here’s a certain wave of reassurance that washes over a person while in the presence of someone radiating with confidence and passion for his craft.Chef Nathan Jolley — who operates his tiny restaurant, Burnell’s, out of the former Mayberry location on Vine Street — is such a man.
What’s immediately clear upon meeting Chef Jolley is his infectious, almost childlike enthusiasm for food. Ask him about Burnell’s challah bread. Ask him about their authentic line of Pennsylvania Dutch birch beer and micro-brewed cola. Ask him about the process by which corn becomes hominy, and hominy is ground to grits, and how he painstakingly infuses batches of them with truffle oil and Parmesan cheese and bacon fat. Ask him.
Burnell’s space is both snug and intimate, with only three tables of four and a row of seats at the window and along the north wall. It’s one reason why they’ve only recently begun experimenting with taking reservations: a no-show from a large enough party could be fairly devastating for a restaurant the size of Burnell’s, which can only accommodate about 25 people at a time.
Like its predecessor, Burnell’s offers sandwiches, salads, soups and flatbreads for lunch and a frequently rotating small-plates menu for dinner. The lunch menu is a particularly great value, with tasty, hearty sandwich and flatbread portions accompanied by fresh mixed-green salads for $8 or less.
I was initially dubious of their dinner menu because, as a whole, the small-plates trend in America, which mimics the Spanish Tapas and Chinese Dim Sum traditions, has been a problematic one for me. My general beef with the small-plates phenomenon is twofold: Unlike their Spanish and Chinese counterparts, many small-plate dishes found in New American cuisine simply aren’t inherently sharable and, perhaps most importantly, some restaurants exploit small plates by using them as an excuse to charge more for less, ultimately leaving everyone going home hungry and broke.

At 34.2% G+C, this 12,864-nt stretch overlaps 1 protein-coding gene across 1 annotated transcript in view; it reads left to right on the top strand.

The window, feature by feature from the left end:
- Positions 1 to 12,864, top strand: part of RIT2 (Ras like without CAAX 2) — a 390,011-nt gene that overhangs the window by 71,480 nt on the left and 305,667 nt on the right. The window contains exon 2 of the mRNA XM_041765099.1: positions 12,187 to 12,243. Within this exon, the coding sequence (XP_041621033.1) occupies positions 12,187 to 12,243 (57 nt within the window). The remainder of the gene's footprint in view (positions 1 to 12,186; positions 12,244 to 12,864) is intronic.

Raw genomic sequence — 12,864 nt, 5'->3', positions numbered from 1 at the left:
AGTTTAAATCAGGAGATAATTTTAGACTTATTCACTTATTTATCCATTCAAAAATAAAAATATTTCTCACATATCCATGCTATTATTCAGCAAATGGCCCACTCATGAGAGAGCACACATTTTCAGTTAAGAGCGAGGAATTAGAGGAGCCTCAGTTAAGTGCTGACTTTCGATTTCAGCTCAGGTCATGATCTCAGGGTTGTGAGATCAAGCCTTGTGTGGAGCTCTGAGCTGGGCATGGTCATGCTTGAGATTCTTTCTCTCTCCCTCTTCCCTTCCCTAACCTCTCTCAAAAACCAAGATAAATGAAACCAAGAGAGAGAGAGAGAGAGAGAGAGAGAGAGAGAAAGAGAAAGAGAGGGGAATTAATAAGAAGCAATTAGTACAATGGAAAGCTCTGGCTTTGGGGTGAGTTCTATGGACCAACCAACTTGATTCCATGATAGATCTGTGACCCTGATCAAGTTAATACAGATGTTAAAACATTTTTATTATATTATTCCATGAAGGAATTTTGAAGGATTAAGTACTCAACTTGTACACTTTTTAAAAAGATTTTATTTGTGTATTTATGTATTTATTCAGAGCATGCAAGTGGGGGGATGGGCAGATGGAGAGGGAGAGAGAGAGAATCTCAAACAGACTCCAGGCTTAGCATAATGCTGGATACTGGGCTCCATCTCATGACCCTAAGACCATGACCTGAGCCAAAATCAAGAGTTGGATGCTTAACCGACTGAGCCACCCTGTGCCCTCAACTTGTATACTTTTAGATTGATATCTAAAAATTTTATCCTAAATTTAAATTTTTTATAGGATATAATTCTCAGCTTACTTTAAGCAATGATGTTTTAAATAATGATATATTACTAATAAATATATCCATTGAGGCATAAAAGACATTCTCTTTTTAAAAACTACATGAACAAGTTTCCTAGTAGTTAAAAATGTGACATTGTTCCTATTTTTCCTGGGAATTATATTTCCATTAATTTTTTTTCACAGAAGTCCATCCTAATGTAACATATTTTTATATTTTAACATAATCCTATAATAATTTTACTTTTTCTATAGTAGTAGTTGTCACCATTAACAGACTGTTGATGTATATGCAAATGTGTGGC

Burnell’s, thankfully, is a notable exception. Sure, a couple can expect to pay a total of about $40 for the recommended three plates ($33), side dish ($2-$4) and drinks ($1.50 each), and you might in fact feel snacky later in the evening if you order less, but damn, the food is very, very good and, despite the diminutive dishes, you’ll easily see the quality of the ingredients, the beauty of the presentation and will genuinely feel comfortable you got your money’s worth.
My girlfriend and I kicked off the evening with a plate of Roasted Wild Mushrooms, a Baby Arugula Salad with grated cheese and buttery, garlicky Challah Toast Points. This was a perfect example of what works with small plates: a requisite build-your-own experience making it simple for diners to evenly share components as they interact with one another, piling up their toasty vehicles with meaty mushrooms and peppery arugula.
Next arrived a Pan Seared and Roasted Scallop secured atop a molten pool of Sriracha Grits, topped with Micro-Greens and decorated with wisps of green Scallion Cream. Chef Jolley’s affinity for all things grits is perfectly highlighted in this dish, in which Sriracha adds just enough spice without overpowering the rich corn flavor. The conspicuously lonely scallop exhibited just the right amount of sear for a delicious textural counterplay with the plate’s remaining ingredients.
Our third small plate was a hearty Garlic and Parsley Braised Leg of Lamb, with a cabbagey Colcannon Sautee and an intense, vibrant Tomato Jam. A single, ginger push of the fork was all that was needed to slide the tender lamb off the bone, its welcome richness pairing admirably with the neighboring tomato and cabbage.
We wrapped up our savory dishes with a prodigious slab of baked Mac & Cheese. While we’re typically fans of the stuff that comes in the blue and white box, we found this side dish epitomized all that’s great about comfort food: hearty, not too creamy, with a pleasingly buttery crumb topping, a thin, cheesy, crunchy bottom layer, and tender pasta in between.
Dessert was a stack of warm, fresh-baked, “sugar in the raw” shortbread cookies, so warm and fragile that they required a fork to be picked up intact. They were nearly as good as Chef Jolley’s lightly sweet pineapple upside-down cookies, which occasionally make an appearance on his rotating menu.
Burnell’s is a homey, small-plate gemstone in the center of the Queen City’s culinary tiara.
Go: 915 Vine St., Downtown
Hours: Lunch: 11 a.m.-2 p.m. Tuesday-Friday; Dinner: 6-9:30 p.m. Thursday-Saturday